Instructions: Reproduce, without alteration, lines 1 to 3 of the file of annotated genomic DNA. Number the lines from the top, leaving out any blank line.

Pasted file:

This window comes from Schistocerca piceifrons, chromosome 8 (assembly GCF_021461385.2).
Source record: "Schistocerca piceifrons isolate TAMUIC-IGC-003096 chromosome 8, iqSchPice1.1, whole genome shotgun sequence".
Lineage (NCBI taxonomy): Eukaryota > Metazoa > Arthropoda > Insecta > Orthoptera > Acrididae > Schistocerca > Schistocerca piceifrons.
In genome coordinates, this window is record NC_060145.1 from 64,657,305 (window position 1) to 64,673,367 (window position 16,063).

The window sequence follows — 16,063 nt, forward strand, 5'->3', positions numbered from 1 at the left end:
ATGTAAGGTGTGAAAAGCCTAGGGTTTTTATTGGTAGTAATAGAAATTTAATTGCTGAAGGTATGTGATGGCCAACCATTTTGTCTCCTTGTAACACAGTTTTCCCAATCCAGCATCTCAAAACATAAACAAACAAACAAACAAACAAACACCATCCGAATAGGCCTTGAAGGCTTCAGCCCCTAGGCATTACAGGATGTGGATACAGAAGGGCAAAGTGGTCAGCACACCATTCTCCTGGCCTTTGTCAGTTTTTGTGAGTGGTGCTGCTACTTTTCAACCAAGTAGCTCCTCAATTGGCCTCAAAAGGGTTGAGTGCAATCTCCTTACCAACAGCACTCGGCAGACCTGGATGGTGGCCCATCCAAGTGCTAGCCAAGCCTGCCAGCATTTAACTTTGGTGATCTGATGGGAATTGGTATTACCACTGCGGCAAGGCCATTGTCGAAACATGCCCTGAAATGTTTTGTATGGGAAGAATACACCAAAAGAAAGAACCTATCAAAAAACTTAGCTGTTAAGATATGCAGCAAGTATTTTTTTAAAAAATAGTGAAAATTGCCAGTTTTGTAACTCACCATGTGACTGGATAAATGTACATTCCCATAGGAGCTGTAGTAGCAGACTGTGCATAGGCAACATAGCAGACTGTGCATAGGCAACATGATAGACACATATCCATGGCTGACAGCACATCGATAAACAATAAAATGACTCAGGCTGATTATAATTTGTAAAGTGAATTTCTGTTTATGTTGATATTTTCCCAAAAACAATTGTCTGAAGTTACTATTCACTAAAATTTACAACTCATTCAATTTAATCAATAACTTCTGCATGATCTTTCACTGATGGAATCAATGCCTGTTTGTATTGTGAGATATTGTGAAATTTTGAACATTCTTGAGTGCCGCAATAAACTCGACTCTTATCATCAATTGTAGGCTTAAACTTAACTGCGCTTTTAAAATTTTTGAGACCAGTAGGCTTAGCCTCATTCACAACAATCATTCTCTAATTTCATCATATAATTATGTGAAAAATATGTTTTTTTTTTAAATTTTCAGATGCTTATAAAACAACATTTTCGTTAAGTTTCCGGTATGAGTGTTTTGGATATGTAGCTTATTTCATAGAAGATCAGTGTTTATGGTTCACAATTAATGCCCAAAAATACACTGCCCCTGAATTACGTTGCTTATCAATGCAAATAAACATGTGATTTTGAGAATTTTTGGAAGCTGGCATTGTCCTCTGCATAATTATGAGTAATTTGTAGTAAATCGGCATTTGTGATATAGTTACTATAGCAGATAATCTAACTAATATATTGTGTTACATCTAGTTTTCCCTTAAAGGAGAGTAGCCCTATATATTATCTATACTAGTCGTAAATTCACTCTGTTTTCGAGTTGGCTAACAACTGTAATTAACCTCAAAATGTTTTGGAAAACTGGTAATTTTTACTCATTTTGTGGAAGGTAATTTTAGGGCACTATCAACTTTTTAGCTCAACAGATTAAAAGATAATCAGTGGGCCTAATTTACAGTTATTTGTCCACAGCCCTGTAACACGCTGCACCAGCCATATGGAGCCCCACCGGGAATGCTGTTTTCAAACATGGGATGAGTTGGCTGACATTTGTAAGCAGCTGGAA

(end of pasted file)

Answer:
This window comes from Schistocerca piceifrons, chromosome 8 (assembly GCF_021461385.2).
Source record: "Schistocerca piceifrons isolate TAMUIC-IGC-003096 chromosome 8, iqSchPice1.1, whole genome shotgun sequence".
Lineage (NCBI taxonomy): Eukaryota > Metazoa > Arthropoda > Insecta > Orthoptera > Acrididae > Schistocerca > Schistocerca piceifrons.